In the building next to Jaramush we visited Het Industriegebouw, which is home to several design shops, restaurants and the office of MVRDV architecture firm, the same of the famous Markthal, the biggest indoor market hall of The Netherlands.
Markthal includes a huge market on the ground floor under an arch of apartments. Its shape, its colorful interior and its height turns Markthal into a unique place.
The intense program for the afternoon took us via water taxi (a beautiful, quick and inexpensive trip to enjoy the view of the River Maas!) to Schiedam, Jenever capital and gin-city with an old-Dutch city centre and the tallest windmills in the world.
Here, at less than ten minutes from Rotterdam, you can find many gin distilleries, romantic canals, historic warehouses and characteristic drawbridges. I really liked this little city, the area around Lange Haven is like Amsterdam in miniature.
In Schiedam, you can smell, taste and see gin everywhere. Many buildings in the historic city centre are reminders of the time Schiedam was the international heart of the gin industry.
Because of its gin history, today the historical city centre is an attraction in its own right. Many warehouses and distilleries have been transformed into homes, shops, museums and galleries. We visited the Jenever Museum and we have been introduced by the founder Jan van Stigt Thans to Loopuyt, distillery and the old 1850 warehouse on the Tuinlaan in Schiedam. I tasted gin, I got drunk and afterwards I was carried to feed myself of chocolate at Bonte Koe chocolate shop and factory at the chocolate festival inside the Havenkerk, the church! We enjoyed the dj-set under the church apse, pink neon lights and chocolate falls… We really had a taste of the very best of Schiedam!
Among the many attraction of this small city I suggest also a short visit to the Stedelijk Museum, which is dedicated to modern and contemporary Dutch Post-war Art.
In the evening we stopped at Hotel-Restaurant Unicum Elzenhagen, a new 4* hotel located in the heart of Westland in the Dutch province of South Holland, where we also had an unforgettable long and delicious dinner. I tasted lobster for the first time in my life and I am still in shock: too good!
When I woke up at the feeble early morning light, I looked out of the window and realized that the landscape was “at the edge of reality”: a neverending series of greenhouses, some of which floodlit. I was informed afterwards that 80% of Westland is devoted to agriculture and that the fields are repaired by the most innovative greenhouses. Almost half of Dutch fruit and vegetable production and 90% of European orchids come from this region! Did you know it? I didn’t!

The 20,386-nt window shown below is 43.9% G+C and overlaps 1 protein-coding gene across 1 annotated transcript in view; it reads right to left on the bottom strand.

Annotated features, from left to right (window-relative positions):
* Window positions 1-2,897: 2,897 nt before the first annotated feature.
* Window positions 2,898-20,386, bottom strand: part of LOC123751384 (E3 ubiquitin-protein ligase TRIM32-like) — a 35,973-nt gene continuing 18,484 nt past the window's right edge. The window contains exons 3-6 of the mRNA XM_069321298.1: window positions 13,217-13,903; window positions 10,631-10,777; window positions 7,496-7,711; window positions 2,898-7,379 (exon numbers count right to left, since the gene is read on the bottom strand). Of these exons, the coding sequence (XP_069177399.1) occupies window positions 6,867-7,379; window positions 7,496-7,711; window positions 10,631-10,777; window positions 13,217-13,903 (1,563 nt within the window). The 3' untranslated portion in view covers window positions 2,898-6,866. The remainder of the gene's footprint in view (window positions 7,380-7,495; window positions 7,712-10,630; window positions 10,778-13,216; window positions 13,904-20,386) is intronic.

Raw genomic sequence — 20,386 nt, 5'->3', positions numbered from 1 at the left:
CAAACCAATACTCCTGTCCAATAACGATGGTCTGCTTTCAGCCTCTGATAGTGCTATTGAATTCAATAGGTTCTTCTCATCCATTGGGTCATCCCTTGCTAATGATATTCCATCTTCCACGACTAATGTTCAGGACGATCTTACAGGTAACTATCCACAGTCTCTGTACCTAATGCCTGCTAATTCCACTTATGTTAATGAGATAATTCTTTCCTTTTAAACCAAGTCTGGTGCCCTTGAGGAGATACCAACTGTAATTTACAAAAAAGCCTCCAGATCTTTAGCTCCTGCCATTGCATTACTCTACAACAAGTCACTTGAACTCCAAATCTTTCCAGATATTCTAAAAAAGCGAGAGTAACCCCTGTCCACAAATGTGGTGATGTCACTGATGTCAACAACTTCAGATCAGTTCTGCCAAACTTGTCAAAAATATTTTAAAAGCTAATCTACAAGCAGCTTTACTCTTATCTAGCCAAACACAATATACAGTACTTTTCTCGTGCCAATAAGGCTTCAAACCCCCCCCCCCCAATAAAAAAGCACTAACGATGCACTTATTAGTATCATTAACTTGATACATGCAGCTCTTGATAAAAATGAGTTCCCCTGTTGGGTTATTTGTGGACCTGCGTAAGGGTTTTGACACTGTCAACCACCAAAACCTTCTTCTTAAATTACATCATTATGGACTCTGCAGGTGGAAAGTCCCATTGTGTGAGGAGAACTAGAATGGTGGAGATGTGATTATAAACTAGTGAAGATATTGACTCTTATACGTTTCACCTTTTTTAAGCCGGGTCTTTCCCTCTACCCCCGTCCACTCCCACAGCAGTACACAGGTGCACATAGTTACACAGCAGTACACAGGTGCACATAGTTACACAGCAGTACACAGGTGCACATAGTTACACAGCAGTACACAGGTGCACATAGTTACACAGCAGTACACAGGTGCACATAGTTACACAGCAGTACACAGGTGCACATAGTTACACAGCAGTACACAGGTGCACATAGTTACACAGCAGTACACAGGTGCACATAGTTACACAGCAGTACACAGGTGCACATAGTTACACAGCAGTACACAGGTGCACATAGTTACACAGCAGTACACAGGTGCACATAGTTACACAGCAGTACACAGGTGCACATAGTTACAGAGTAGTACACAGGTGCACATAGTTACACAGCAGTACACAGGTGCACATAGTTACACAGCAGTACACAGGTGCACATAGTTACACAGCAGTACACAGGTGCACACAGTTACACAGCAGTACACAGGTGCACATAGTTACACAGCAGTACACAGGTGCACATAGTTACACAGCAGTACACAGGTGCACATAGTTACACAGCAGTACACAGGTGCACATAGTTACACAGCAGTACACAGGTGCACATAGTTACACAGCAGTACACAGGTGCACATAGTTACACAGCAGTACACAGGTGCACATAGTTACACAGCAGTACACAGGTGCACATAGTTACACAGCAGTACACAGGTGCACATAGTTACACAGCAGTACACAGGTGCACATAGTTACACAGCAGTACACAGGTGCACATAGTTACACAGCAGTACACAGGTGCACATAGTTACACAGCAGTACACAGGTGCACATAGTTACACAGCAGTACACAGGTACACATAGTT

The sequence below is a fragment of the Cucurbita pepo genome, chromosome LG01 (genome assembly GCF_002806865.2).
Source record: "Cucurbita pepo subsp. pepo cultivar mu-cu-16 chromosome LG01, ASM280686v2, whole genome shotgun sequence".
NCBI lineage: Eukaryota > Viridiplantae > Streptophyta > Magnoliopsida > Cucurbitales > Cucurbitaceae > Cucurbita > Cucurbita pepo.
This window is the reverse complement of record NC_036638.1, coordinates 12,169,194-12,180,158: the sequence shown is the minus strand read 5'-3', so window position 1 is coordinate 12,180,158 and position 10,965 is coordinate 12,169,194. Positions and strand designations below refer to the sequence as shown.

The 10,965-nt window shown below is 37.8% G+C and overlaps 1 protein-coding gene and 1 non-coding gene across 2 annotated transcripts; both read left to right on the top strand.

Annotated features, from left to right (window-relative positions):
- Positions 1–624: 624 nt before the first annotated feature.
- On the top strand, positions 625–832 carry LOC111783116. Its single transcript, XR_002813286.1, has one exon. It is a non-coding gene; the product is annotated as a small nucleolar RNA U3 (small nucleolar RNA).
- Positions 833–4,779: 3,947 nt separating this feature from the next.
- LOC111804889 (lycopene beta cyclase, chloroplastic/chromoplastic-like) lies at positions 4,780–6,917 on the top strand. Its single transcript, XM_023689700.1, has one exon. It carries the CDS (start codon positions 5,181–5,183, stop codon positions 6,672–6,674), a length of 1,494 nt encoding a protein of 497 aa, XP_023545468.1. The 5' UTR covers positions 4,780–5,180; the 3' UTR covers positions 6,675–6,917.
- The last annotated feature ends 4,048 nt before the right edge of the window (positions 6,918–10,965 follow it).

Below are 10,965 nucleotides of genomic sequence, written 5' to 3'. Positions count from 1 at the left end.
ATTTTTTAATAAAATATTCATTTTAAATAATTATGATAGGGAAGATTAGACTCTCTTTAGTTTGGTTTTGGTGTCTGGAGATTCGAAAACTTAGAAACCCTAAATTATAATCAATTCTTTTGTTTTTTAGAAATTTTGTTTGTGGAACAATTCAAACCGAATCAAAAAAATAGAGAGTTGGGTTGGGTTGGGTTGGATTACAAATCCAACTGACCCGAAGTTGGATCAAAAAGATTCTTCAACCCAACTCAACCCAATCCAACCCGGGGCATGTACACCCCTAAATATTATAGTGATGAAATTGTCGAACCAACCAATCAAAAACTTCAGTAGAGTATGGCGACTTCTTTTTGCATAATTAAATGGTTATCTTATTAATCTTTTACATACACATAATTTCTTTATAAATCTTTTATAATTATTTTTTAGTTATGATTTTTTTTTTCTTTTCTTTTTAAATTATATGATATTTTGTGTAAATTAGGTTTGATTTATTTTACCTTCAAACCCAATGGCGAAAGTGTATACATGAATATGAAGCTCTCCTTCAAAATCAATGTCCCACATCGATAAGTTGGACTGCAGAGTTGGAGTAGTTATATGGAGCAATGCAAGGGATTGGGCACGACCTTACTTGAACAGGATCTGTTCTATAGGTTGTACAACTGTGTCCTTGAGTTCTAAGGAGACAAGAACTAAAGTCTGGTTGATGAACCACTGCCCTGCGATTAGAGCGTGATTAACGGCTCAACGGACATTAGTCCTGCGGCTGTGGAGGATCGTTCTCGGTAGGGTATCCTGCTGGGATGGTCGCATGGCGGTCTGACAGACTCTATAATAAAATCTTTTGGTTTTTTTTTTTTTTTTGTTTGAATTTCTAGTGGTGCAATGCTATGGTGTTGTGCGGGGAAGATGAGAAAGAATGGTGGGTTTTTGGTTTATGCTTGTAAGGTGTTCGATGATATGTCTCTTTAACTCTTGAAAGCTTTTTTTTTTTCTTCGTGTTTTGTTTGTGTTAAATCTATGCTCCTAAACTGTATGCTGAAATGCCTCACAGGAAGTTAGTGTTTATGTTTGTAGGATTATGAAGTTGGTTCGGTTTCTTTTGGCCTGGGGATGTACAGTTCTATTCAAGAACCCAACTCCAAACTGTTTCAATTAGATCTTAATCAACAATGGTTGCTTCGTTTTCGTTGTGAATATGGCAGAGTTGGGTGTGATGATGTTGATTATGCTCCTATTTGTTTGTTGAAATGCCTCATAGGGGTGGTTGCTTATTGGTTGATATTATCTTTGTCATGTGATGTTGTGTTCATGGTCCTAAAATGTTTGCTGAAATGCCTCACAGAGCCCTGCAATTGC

Riding in three beautiful and clourful Citroen 2CV we toured this area – you cannot imagine it until you see it! – among narrow country roads lined by endless lines of greenhouses, until we reached a kind of cape by the seaside where we could admire this unique and – in my opinion – a bit disturbing landscape.
Then we dropped the cars and continued by bicycle (Dutch bikes, of course!) with a fruit box in front and the breaks on the pedals! We toured the area along the small canals and visited Ter Laak Orchids, located in Wateringen, in Westland. More than 6 million of orchids grow there EVERY YEAR and there is a 125,000 m2 production area which is spread over two modern, sustainable sites. Just impressive!
The next step was just as impressive: De Bakker Westland, a huge company with a 60.000 m2 greenhouse where more than 37 million tomatoes grow each year!!
In this amazing scenery, where bunches of red tomatoes grow on very tall plants – strong as lianes – we were offered a deliciuos banquet consisting of organic food, fresh smoothies and tapas, organized by NON pop-up catering.
Eating in the warm greenhouse with hundreds of bumblebees – so important for pollination – harmlessly buzzing around us was really idyllic.
Then we went back to Rotterdam for the last stop of this trip at RotterdamKost, a culinary music festival located at The Kralingse Bos, a nice recreation park that includes a large lake: Kralingse Plas.
There I met Ingrid. We ate Poffertjes, a typical Dutch treat like very small and fluffy pancakes, and enjoyed a couple of hours of warm sun.
This wonderful part of the adventure ends here but there will be much more about this magical land in the next post! (Spoiler: Broek in Waterland aka, one of my favourite place in the world!)
Special thanks go to Jasper Broekhuis and Anne Klapmuts, from the NBTC Holland Marketing, for taking us everywhere and for being the best guides during this trip, and to Alessio Pogliani, my Italian NBTC contact.
I also thank my travel mates Elise, Kym, Devan and Luke, and of course Ingrid and all the loving people who warmly welcomed us.